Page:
Figure 10 suggests that the optimization runs are not yet converged after 120 generations but instead keep improving with more generations. This is actually expected for such population sizes and search dimensions. Therefore, it still could be that there is a clear relation between the achievable efficiency and , but for all practical purposes, with limited computing resources, this is not relevant. The increased flexibility from a larger number of design parameters is compensated by the increased difficulty of the search problem.
The preliminary insight from this is that already with a rather small number of shape functions per section a considerable improvement in the efficiency can be realized. So the choice of is not determined by the expected efficiency increase but rather based on the geometrical aspects implied by the blade representation and the available optimization run time.
We again observe that all the resulting geometries are rather different over large parts of the blade which can be seen in Figure 11. In particular, the shapes are usually much more curvy and wavy during the optimization for larger values of , but with increasing generations the shapes seem to be smoothed out again even for larger values of (not shown).
We studied multiple shape optimization runs for a realistic turbo-fan blade geometry setup. In order to explore the fitness landscape, we investigated many setups, varying the optimization algorithms, the random seed for the initialization, the population size and the number of Hicks-Henne shape functions per independently deformable blade section.
The number of Hicks-Henne shape functions does not seem to have a pronounced influence on the achievable efficiency improvement, at least with the realistic constraint that only a small number of evaluations (i.e. optimization generations) can be done. This most likely directly reflects the trade-off between the increasing flexibility with a larger number of design parameters and the increasing difficulty of the search problem. For the practical application this implies that a small number of HH shape functions can already be sufficient and geometrical aspects for the location and number of shape functions might be equally or maybe even more important.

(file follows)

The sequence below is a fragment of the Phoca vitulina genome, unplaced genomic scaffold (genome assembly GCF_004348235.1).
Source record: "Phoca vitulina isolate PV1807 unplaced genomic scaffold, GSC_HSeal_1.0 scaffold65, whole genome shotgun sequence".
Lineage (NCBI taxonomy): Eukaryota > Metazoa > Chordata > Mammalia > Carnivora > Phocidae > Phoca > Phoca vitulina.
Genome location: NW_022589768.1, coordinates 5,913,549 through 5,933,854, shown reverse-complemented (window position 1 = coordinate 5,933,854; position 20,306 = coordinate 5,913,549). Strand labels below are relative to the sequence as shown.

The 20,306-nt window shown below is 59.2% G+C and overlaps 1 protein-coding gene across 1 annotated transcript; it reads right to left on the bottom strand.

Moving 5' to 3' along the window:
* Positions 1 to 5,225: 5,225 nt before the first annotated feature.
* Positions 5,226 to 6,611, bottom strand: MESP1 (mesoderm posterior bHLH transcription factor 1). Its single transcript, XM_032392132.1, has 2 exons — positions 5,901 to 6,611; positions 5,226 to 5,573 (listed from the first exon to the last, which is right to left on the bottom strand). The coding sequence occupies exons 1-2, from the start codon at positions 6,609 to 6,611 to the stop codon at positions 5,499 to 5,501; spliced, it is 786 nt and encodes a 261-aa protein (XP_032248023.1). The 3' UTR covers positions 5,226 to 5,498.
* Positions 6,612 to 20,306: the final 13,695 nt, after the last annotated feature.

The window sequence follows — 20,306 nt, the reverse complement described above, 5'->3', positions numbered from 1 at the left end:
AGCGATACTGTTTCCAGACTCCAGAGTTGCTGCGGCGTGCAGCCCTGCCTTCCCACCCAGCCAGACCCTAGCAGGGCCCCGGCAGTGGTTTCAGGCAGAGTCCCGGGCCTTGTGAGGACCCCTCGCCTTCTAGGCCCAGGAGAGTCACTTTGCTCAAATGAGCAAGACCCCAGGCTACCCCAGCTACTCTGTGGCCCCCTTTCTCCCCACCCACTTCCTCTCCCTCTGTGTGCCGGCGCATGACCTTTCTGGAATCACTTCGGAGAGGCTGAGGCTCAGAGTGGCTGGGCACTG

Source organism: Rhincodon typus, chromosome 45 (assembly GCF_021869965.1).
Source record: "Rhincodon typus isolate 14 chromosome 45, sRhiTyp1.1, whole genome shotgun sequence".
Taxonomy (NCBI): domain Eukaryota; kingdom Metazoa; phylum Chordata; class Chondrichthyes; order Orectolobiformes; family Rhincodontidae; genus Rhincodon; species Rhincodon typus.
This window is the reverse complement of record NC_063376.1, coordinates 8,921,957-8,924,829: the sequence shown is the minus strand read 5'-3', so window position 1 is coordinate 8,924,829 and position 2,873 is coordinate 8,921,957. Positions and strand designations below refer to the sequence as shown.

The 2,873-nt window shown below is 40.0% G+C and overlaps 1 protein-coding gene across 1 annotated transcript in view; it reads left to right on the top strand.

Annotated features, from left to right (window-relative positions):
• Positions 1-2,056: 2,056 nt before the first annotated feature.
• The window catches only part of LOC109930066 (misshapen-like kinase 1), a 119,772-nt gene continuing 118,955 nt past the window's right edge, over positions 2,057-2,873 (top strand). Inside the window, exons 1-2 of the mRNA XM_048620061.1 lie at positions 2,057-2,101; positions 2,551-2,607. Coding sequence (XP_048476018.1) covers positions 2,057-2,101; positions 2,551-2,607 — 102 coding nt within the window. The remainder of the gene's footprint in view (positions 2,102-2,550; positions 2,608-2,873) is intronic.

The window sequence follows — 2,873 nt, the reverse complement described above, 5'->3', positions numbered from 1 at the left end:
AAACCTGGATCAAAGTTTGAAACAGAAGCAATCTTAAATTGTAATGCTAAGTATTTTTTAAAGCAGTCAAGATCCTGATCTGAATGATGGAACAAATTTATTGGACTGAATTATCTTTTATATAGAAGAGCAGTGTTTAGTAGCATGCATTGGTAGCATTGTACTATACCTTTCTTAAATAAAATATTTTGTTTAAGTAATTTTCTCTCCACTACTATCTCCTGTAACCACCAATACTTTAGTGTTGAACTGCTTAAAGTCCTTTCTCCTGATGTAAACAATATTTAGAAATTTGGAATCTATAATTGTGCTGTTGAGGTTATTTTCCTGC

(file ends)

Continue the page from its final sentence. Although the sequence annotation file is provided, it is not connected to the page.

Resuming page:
The central finding of this work is that for all the tested variants, comparable improvements in the rotor efficiency could be achieved but the actual optimized geometries showed substantial variation over the complete blade geometry. This leads to the conclusion that the fitness landscape of such a realistic turbo-fan optimization is highly multi-modal with many local minima. Even minor changes (e.g. the random seed for the initialization of the optimization algorithm) may lead to very different geometries with comparable efficiencies.
This has strong implications for practical blade design optimization approaches. On the one hand, the designer can easily generate a set of design variations which all have comparable efficiencies by minor changes to the setup. On the other hand, this makes surrogate-assisted optimization approaches  more difficult. First of all, training a surrogate model on a highly multi-modal function requires large amounts of data which are most likely not available thereby reducing the model accuracy drastically. Second, data from finished optimization runs will be dense only around one or a few local minima which makes models trained such data not very helpful for optimizations runs which end up converging to another local minimum.
In the current work we only investigated a single operating condition (fixed mass-flow and rotational speed
at cruise condition) and only the rotor passage. A more realistic scenario should include the downstream